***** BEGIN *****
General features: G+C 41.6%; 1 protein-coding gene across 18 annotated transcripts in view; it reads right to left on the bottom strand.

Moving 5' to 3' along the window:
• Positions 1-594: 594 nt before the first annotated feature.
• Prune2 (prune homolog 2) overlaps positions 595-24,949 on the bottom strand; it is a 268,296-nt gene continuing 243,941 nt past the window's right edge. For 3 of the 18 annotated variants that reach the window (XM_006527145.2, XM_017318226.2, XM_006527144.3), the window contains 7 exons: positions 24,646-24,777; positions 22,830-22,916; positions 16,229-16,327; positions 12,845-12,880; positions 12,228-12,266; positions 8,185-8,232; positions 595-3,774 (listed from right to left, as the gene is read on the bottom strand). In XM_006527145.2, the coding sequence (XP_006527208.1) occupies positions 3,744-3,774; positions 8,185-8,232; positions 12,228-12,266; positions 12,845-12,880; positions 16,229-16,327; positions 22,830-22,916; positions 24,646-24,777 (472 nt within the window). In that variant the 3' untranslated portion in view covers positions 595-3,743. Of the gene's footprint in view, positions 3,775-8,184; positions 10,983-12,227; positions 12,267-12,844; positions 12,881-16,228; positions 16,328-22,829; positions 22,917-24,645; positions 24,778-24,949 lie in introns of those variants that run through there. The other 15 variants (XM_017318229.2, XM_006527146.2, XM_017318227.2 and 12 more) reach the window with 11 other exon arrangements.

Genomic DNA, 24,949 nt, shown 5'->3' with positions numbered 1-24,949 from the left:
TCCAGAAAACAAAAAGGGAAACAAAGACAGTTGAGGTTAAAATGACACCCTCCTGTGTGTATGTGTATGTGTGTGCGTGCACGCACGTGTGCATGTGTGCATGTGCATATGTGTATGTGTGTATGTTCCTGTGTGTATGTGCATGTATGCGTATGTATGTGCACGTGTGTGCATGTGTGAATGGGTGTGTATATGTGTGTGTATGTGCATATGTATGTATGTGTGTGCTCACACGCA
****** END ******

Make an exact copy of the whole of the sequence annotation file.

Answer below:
General features: G+C 41.6%; 1 protein-coding gene across 18 annotated transcripts in view; it reads right to left on the bottom strand.

Moving 5' to 3' along the window:
• Positions 1-594: 594 nt before the first annotated feature.
• Prune2 (prune homolog 2) overlaps positions 595-24,949 on the bottom strand; it is a 268,296-nt gene continuing 243,941 nt past the window's right edge. For 3 of the 18 annotated variants that reach the window (XM_006527145.2, XM_017318226.2, XM_006527144.3), the window contains 7 exons: positions 24,646-24,777; positions 22,830-22,916; positions 16,229-16,327; positions 12,845-12,880; positions 12,228-12,266; positions 8,185-8,232; positions 595-3,774 (listed from right to left, as the gene is read on the bottom strand). In XM_006527145.2, the coding sequence (XP_006527208.1) occupies positions 3,744-3,774; positions 8,185-8,232; positions 12,228-12,266; positions 12,845-12,880; positions 16,229-16,327; positions 22,830-22,916; positions 24,646-24,777 (472 nt within the window). In that variant the 3' untranslated portion in view covers positions 595-3,743. Of the gene's footprint in view, positions 3,775-8,184; positions 10,983-12,227; positions 12,267-12,844; positions 12,881-16,228; positions 16,328-22,829; positions 22,917-24,645; positions 24,778-24,949 lie in introns of those variants that run through there. The other 15 variants (XM_017318229.2, XM_006527146.2, XM_017318227.2 and 12 more) reach the window with 11 other exon arrangements.

Genomic DNA, 24,949 nt, shown 5'->3' with positions numbered 1-24,949 from the left:
TCCAGAAAACAAAAAGGGAAACAAAGACAGTTGAGGTTAAAATGACACCCTCCTGTGTGTATGTGTATGTGTGTGCGTGCACGCACGTGTGCATGTGTGCATGTGCATATGTGTATGTGTGTATGTTCCTGTGTGTATGTGCATGTATGCGTATGTATGTGCACGTGTGTGCATGTGTGAATGGGTGTGTATATGTGTGTGTATGTGCATATGTATGTATGTGTGTGCTCACACGCA